Click on the icon to go to Carly Fiorina’s campaign website; The First Street Journal encourages you to make a campaign contribution there.

Do I like the SuperPAC formulation? No, of course I don’t: it is a backhanded way of having to finance a campaign, and the solution is simple: remove the restrictions on regular campaign contributions, fund raising and spending.2 It costs a huge amount of money to run for President, and that means that the campaigns have to raise that huge amount of money. If we were to eliminate the silliness of the individual campaign contribution limits, and allow the regular campaigns to do the things that the candidates increasingly rely on SuperPACs to perform, we could at least get the honesty of not having candidates go through silly contortions just to be candidates. SuperPACs are a form of a-wink-and-a-nod lying that only candidates like Mr Trump don’t have to do.

Just for John Hitchcock, you can contribute to Ted Cruz’s presidential campaign by clicking on this icon.

Mrs Fiorina is a millionaire several times over, with a net worth of $58 million according to Forbes, but she’d soon be a pauper if she had to finance her campaign the way Mr Trump is, and Forbes lists her as the second wealthiest candidate. Ted Cruz, with a net worth of about $3.5 million, much of which is due to his wife’s earnings at Goldman-Sachs,3 and the favored candidate of both Patterico and John Hitchcock,4 could never have run for President without a SuperPAC.5 We might not like SuperPACs, but it would be a much worse thing to limit a presidential candidacy to the super-rich.
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  1. A prosaic formulation which brings to mind how the kings of England had to operate before they consented to a Parliament to raise funds.
  2. My contribution to Mrs Fiorina’s campaign was made directly to her campaign; I did not make a contribution to the Carly for America SuperPAC.
  3. A position she left when Senator Cruz declared himself a candidate, to avoid any conflicts of interest.
  4. While I would find Senator Cruz a perfectly acceptable nominee, he is not my preferred candidate.
  5. Farris and Dan Wilks, billionaires who made their fortunes in the West Texas fracking boom, have given $15 million to the pro-Cruz super PAC, Keep the Promise.

When I was in college, the left were demanding absolute freedom of speech Now, the idea of hearing dissenting views absolutely terrifies them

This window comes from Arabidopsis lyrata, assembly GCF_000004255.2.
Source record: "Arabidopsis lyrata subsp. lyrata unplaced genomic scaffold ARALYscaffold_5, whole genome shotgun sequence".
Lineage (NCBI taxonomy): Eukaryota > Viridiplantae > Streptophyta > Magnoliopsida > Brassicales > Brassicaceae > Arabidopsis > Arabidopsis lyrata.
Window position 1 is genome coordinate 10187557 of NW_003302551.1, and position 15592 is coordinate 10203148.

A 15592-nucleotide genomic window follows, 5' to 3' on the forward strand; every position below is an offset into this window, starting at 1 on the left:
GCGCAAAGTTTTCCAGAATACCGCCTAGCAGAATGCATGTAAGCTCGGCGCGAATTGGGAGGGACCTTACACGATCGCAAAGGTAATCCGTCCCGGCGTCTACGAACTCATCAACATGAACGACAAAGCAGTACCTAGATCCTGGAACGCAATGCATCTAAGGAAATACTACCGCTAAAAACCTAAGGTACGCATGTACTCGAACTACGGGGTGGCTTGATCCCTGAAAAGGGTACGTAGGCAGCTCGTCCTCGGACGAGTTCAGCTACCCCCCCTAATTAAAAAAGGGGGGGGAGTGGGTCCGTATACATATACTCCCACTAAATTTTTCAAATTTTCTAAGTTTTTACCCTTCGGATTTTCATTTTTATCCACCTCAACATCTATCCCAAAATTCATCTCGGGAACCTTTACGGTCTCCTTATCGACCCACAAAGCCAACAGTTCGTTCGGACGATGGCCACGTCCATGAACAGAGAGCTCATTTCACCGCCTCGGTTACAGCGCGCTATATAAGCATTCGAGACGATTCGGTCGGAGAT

From Robert Stacey Stacy McCain:

What No One Can Say on Campus

Posted on | October 28, 2015

“So what is feminism? What do feminists believe? Namely, that American women are oppressed by a patriarchy hell-bent on keeping women down, and that men and marriage are expendable. . . .

“What feminists want is to make men and women interchangeable. . . .

“I am not a feminist because I don’t believe feminists have an accurate understanding of human nature.”

Susanne Venker

Great minds think alike, and Suzanne Venker sees the problem with feminism exactly as I see the problem with feminism. It is a War Against Human Nature aimed at using the coercive power of government to bring about an androgynous “equality” that ignores the actual differences between men and women. Feminism is a totalitarian movement to destroy civilization as we know it — and feminists say so themselves.

There’s a lot more at the link, in which the esteemed Mr McCain spends rather a lot of bandwidth1 taking apart the “logic” of modern feminism, but I prefer to address a different issue, the utter fear of the modern left to be exposed to any views other than their own.

Uninvited to Williams

October 21, 2015 | By Josh Logue

Williams College students invited Suzanne Venker, a writer and longtime critic of feminism, to speak Tuesday night, but changed their minds and took back the invite for her talk, “One Step Forward, Ten Steps Back: Why Feminism Fails.”

Venker had been invited to participate in a student-run, alumni-funded speaking series at Williams called “Uncomfortable Learning.” The program’s purpose is to expose students to controversial voices and opinions they might not otherwise hear. Many of the speakers tend to be conservative or people whose views don’t square with those of most students.

The students who run the series decided to cancel the event, co-president Zach Wood explained, after its Facebook page began to attract acerbic comments and “things got a little out of hand.”

The page has since been deleted, but one comment, which Wood quotes in an article he posted, said, “When you bring a misogynistic, white supremacist men’s rights activist to campus in the name of ‘dialogue’ and ‘the other side,’ you are not only causing actual mental, social, psychological and physical harm to students, but you are also — paying — for the continued dispersal of violent ideologies that kill our black and brown (trans) femme sisters … you are dipping your hands in their blood, Zach Wood.”

The concern, Wood explained, was that “people would get riled up while she was speaking,” maybe even throw things, and there wasn’t time before the event to organize security. “You never know,” he said. “We’re just trying to think ahead here. The last thing we wanted to do was do something destructive.”

Still, Wood said, “If it was just my decision, I would have brought Venker to campus …. Suzanne Venker’s views are views that are held by millions of Americans whether we like it or not, and if we want to push back against them, we have to try to understand them.”

Venker is the author of a number of books, including The War on Men and The Flipside of Feminism. In the past, she’s written that modern women are “angry” and “defensive” because “they’ve been raised to think of men as the enemy,” or, in another article, that “Unlike women, a man’s identity is inextricably linked to his paycheck. That’s how most men feel a sense of purpose.”